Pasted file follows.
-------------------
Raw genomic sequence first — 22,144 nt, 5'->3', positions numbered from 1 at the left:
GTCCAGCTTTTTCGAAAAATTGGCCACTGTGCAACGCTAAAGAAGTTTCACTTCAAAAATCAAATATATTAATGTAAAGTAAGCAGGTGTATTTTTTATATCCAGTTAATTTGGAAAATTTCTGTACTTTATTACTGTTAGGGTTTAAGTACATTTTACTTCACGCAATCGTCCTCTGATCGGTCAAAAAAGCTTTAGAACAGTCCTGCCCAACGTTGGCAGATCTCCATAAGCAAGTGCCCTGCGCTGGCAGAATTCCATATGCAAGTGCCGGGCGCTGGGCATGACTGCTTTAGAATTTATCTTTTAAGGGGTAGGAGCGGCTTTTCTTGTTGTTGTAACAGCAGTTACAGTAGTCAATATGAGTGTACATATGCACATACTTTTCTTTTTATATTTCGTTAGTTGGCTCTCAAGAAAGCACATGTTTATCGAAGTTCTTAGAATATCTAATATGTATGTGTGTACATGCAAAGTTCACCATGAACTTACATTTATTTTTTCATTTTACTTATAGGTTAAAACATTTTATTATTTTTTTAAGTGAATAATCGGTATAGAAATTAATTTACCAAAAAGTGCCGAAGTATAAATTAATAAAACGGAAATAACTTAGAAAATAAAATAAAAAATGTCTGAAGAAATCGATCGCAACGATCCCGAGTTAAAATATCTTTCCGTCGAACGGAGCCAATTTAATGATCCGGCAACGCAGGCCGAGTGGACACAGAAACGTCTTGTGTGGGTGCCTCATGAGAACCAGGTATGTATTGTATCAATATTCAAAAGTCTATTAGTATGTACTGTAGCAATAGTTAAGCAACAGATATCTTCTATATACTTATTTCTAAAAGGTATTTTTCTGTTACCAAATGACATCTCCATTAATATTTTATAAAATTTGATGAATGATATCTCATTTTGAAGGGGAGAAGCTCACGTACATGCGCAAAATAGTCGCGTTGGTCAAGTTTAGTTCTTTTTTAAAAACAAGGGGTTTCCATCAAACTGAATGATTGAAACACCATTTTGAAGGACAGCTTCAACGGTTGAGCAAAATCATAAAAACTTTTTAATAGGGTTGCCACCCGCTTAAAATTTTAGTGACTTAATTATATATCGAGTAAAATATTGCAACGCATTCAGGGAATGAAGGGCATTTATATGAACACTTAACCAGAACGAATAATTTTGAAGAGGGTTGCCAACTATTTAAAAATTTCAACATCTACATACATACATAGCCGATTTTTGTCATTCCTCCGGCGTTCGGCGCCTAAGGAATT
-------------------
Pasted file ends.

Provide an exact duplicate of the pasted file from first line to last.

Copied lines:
Raw genomic sequence first — 22,144 nt, 5'->3', positions numbered from 1 at the left:
GTCCAGCTTTTTCGAAAAATTGGCCACTGTGCAACGCTAAAGAAGTTTCACTTCAAAAATCAAATATATTAATGTAAAGTAAGCAGGTGTATTTTTTATATCCAGTTAATTTGGAAAATTTCTGTACTTTATTACTGTTAGGGTTTAAGTACATTTTACTTCACGCAATCGTCCTCTGATCGGTCAAAAAAGCTTTAGAACAGTCCTGCCCAACGTTGGCAGATCTCCATAAGCAAGTGCCCTGCGCTGGCAGAATTCCATATGCAAGTGCCGGGCGCTGGGCATGACTGCTTTAGAATTTATCTTTTAAGGGGTAGGAGCGGCTTTTCTTGTTGTTGTAACAGCAGTTACAGTAGTCAATATGAGTGTACATATGCACATACTTTTCTTTTTATATTTCGTTAGTTGGCTCTCAAGAAAGCACATGTTTATCGAAGTTCTTAGAATATCTAATATGTATGTGTGTACATGCAAAGTTCACCATGAACTTACATTTATTTTTTCATTTTACTTATAGGTTAAAACATTTTATTATTTTTTTAAGTGAATAATCGGTATAGAAATTAATTTACCAAAAAGTGCCGAAGTATAAATTAATAAAACGGAAATAACTTAGAAAATAAAATAAAAAATGTCTGAAGAAATCGATCGCAACGATCCCGAGTTAAAATATCTTTCCGTCGAACGGAGCCAATTTAATGATCCGGCAACGCAGGCCGAGTGGACACAGAAACGTCTTGTGTGGGTGCCTCATGAGAACCAGGTATGTATTGTATCAATATTCAAAAGTCTATTAGTATGTACTGTAGCAATAGTTAAGCAACAGATATCTTCTATATACTTATTTCTAAAAGGTATTTTTCTGTTACCAAATGACATCTCCATTAATATTTTATAAAATTTGATGAATGATATCTCATTTTGAAGGGGAGAAGCTCACGTACATGCGCAAAATAGTCGCGTTGGTCAAGTTTAGTTCTTTTTTAAAAACAAGGGGTTTCCATCAAACTGAATGATTGAAACACCATTTTGAAGGACAGCTTCAACGGTTGAGCAAAATCATAAAAACTTTTTAATAGGGTTGCCACCCGCTTAAAATTTTAGTGACTTAATTATATATCGAGTAAAATATTGCAACGCATTCAGGGAATGAAGGGCATTTATATGAACACTTAACCAGAACGAATAATTTTGAAGAGGGTTGCCAACTATTTAAAAATTTCAACATCTACATACATACATAGCCGATTTTTGTCATTCCTCCGGCGTTCGGCGCCTAAGGAATT